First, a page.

Parkinson's disease is characterised by slowly destroying the brain due to the accumulation of the protein alpha-synuclein and the subsequent damage to nerve cells. The disease leads to shaking, muscle stiffness, and characteristic slow movements of sufferers.
In the new research project, published in the scientific journal Acta Neuropathologica, the researchers used genetically modified laboratory rats which over-express large amounts of the alpha-synuclein protein and therefore have an increased propensity to develop symptoms similar to those seen in Parkinson's patients.
The researchers initiated the process by injecting alpha-synuclein into the small intestines of the rats.
Professor Per Borghammer, who is professor at the Department of Clinical Medicine at Aarhus University, says the experiment demonstrated that the protein subsequently spread in a predictable fashion to the brain.
"After two months, we saw that the alpha-synuclein had travelled to the brain via the peripheral nerves with involvement of precisely those structures known to be affected in connection with Parkinson's disease in humans. After four months, the magnitude of the pathology was even greater. It was actually pretty striking to see how quickly it happened."
This is not the first time that researchers have found evidence this disease may begin in the gut. In experiments in mice, Johns Hopkins Medicine researchers found additional evidence that Parkinson's disease originates among cells in the gut and travels up the body's neurons to the brain.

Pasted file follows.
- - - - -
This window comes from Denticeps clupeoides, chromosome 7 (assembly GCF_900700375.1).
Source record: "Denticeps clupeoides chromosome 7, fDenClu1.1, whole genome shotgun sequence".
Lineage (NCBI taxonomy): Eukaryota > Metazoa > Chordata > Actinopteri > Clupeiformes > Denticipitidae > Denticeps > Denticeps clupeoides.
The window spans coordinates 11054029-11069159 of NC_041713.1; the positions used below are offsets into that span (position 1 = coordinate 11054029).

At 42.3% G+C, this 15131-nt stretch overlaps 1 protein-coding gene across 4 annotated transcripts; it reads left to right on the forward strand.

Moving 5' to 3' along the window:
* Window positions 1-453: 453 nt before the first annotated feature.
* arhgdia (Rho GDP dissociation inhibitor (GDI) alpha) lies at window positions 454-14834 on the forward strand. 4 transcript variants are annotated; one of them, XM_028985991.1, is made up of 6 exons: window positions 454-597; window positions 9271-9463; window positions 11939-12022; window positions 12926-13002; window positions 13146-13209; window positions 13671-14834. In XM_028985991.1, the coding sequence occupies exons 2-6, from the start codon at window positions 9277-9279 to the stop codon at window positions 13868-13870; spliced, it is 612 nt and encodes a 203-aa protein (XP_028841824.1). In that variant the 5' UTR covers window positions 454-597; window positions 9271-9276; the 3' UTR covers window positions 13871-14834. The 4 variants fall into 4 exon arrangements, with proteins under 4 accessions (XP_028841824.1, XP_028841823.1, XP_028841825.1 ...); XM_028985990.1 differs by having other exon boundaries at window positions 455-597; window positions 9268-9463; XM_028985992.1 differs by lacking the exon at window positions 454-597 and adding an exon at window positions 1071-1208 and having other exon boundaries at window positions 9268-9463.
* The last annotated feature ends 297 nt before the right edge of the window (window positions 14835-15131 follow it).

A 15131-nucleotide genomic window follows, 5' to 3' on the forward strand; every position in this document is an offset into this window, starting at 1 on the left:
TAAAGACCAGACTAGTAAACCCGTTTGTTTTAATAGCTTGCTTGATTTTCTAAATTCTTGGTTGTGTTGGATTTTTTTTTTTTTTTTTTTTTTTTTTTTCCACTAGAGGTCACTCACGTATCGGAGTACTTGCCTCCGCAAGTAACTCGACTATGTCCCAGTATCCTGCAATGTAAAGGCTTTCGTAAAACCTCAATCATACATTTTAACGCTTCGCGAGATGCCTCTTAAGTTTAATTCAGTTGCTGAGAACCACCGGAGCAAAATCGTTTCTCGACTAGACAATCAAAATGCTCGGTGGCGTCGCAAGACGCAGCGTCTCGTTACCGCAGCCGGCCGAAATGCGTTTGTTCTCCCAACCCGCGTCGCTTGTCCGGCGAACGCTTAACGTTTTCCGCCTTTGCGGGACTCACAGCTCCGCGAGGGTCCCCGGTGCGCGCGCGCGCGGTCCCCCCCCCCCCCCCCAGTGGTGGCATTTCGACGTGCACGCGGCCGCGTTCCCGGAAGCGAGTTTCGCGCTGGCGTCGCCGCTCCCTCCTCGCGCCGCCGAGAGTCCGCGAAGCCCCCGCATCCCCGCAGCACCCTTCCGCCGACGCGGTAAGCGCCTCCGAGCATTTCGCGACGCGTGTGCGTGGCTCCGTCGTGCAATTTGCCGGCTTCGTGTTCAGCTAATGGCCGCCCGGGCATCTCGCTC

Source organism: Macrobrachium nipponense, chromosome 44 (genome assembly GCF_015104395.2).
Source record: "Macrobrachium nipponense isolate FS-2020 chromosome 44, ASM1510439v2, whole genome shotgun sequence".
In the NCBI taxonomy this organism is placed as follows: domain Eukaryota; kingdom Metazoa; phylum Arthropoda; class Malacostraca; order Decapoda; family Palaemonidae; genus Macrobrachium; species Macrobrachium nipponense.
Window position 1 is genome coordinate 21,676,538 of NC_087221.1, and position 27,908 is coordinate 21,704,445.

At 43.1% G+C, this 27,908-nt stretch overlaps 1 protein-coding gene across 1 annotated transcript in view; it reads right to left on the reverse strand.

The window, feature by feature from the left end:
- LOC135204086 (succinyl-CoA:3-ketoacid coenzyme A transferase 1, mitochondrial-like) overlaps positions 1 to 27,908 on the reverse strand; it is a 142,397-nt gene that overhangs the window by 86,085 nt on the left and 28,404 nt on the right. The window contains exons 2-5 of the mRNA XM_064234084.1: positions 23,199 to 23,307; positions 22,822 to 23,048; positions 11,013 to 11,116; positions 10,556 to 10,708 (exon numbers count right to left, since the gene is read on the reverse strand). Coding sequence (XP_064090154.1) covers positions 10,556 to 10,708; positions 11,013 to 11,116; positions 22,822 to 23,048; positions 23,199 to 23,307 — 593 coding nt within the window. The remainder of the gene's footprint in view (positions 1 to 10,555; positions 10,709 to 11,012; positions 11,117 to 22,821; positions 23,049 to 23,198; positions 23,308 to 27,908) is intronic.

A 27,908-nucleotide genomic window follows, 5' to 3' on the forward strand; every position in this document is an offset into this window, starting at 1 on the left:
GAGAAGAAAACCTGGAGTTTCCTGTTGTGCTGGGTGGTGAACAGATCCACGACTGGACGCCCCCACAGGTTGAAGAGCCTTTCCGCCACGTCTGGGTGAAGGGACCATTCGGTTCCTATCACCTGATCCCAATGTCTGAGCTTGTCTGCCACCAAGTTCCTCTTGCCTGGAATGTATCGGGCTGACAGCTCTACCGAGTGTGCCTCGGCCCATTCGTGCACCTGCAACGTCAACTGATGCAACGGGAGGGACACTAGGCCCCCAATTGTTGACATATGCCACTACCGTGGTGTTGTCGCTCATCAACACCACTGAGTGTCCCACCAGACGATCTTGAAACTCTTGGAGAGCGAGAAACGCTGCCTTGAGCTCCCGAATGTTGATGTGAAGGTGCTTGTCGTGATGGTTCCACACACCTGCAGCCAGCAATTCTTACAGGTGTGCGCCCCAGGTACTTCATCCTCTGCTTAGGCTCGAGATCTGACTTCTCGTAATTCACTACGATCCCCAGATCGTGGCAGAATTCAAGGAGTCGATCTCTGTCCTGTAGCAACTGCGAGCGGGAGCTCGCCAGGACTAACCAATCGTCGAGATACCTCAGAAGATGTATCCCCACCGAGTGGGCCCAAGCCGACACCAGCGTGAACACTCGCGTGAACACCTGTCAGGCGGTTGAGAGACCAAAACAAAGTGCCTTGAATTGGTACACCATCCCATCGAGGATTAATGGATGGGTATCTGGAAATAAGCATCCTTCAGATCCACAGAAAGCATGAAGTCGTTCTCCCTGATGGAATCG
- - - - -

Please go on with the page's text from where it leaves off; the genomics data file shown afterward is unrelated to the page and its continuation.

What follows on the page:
The study, described in the June issue of the journal Neuron, builds off observations made in 2003 by German neuroanatomist Heiko Braak that showed people with Parkinson's disease also had accumulations of the misfolded alpha-synuclein protein in the parts of the central nervous system that control the gut.
What does it mean?
Per Borghammer explains that patients with Parkinson's disease often already have significant damage to their nervous system at the time of diagnosis, but that it is actually possible to detect pathological alpha-synuclein in the gut up to twenty years before diagnosis.
"With this new study, we've uncovered exactly how the disease is likely to spread from the intestines of people. We probably cannot develop effective medical treatments that halts the disease without knowing where it starts and how it spreads—so this is an important step in our research...
"Parkinson's is a complex disease that we're still trying to understand. However, with this study and a similar study in the USA that has recently arrived at the same result using mice, the suspicion that the disease begins in the gut of some patients has gained considerable support."
The research project at Aarhus University also showed that the harmful alpha-synuclein not only travel from the intestines to the brain, but also to the heart.
"For many years, we have known that Parkinson patients have extensive damage to the nervous system of the heart, and that the damage occurs early on. We've just never been able to understand why. The present study shows that the heart is damaged very fast, even though the pathology started in the intestine, and we can continue to build on this knowledge in our coming research," adds Per Borghammer.
Source: Acta Neuropathologica
Authors: Nathalie Van Den Berge et al.
"Evidence for bidirectional and trans-synaptic parasympathetic and sympathetic propagation of alpha-synuclein in rats"